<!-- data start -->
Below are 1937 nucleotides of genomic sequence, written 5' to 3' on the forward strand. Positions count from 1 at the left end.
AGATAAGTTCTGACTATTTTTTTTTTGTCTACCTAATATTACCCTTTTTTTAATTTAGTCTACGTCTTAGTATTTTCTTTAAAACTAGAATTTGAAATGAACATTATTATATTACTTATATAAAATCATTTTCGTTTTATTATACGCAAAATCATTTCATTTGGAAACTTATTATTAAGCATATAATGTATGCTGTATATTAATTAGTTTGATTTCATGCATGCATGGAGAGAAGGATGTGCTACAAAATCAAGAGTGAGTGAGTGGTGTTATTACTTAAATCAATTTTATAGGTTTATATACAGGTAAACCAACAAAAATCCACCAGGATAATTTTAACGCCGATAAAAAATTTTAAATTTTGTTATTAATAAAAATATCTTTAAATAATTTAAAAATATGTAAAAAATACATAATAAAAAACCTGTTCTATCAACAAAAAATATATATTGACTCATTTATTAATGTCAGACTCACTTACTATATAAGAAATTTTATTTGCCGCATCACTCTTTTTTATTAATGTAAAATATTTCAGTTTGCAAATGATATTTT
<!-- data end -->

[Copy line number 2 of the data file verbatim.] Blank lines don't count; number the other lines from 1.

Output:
AGATAAGTTCTGACTATTTTTTTTTTGTCTACCTAATATTACCCTTTTTTTAATTTAGTCTACGTCTTAGTATTTTCTTTAAAACTAGAATTTGAAATGAACATTATTATATTACTTATATAAAATCATTTTCGTTTTATTATACGCAAAATCATTTCATTTGGAAACTTATTATTAAGCATATAATGTATGCTGTATATTAATTAGTTTGATTTCATGCATGCATGGAGAGAAGGATGTGCTACAAAATCAAGAGTGAGTGAGTGGTGTTATTACTTAAATCAATTTTATAGGTTTATATACAGGTAAACCAACAAAAATCCACCAGGATAATTTTAACGCCGATAAAAAATTTTAAATTTTGTTATTAATAAAAATATCTTTAAATAATTTAAAAATATGTAAAAAATACATAATAAAAAACCTGTTCTATCAACAAAAAATATATATTGACTCATTTATTAATGTCAGACTCACTTACTATATAAGAAATTTTATTTGCCGCATCACTCTTTTTTATTAATGTAAAATATTTCAGTTTGCAAATGATATTTT